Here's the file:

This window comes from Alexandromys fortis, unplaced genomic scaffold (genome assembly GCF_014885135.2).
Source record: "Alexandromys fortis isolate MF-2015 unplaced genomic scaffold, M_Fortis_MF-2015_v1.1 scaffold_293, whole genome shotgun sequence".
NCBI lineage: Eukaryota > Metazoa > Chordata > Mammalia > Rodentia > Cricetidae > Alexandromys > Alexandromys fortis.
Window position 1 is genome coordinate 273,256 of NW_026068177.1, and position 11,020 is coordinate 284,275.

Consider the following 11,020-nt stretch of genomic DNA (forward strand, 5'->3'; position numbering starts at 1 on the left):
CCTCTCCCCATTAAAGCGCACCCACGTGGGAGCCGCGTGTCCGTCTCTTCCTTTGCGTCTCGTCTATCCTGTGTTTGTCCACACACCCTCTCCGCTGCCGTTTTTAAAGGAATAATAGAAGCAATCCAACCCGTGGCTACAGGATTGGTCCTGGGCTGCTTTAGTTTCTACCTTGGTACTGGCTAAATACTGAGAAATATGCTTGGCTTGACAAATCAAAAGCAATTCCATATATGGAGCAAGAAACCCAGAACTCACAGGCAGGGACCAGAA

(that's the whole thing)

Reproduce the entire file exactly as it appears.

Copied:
This window comes from Alexandromys fortis, unplaced genomic scaffold (genome assembly GCF_014885135.2).
Source record: "Alexandromys fortis isolate MF-2015 unplaced genomic scaffold, M_Fortis_MF-2015_v1.1 scaffold_293, whole genome shotgun sequence".
NCBI lineage: Eukaryota > Metazoa > Chordata > Mammalia > Rodentia > Cricetidae > Alexandromys > Alexandromys fortis.
Window position 1 is genome coordinate 273,256 of NW_026068177.1, and position 11,020 is coordinate 284,275.

Consider the following 11,020-nt stretch of genomic DNA (forward strand, 5'->3'; position numbering starts at 1 on the left):
CCTCTCCCCATTAAAGCGCACCCACGTGGGAGCCGCGTGTCCGTCTCTTCCTTTGCGTCTCGTCTATCCTGTGTTTGTCCACACACCCTCTCCGCTGCCGTTTTTAAAGGAATAATAGAAGCAATCCAACCCGTGGCTACAGGATTGGTCCTGGGCTGCTTTAGTTTCTACCTTGGTACTGGCTAAATACTGAGAAATATGCTTGGCTTGACAAATCAAAAGCAATTCCATATATGGAGCAAGAAACCCAGAACTCACAGGCAGGGACCAGAA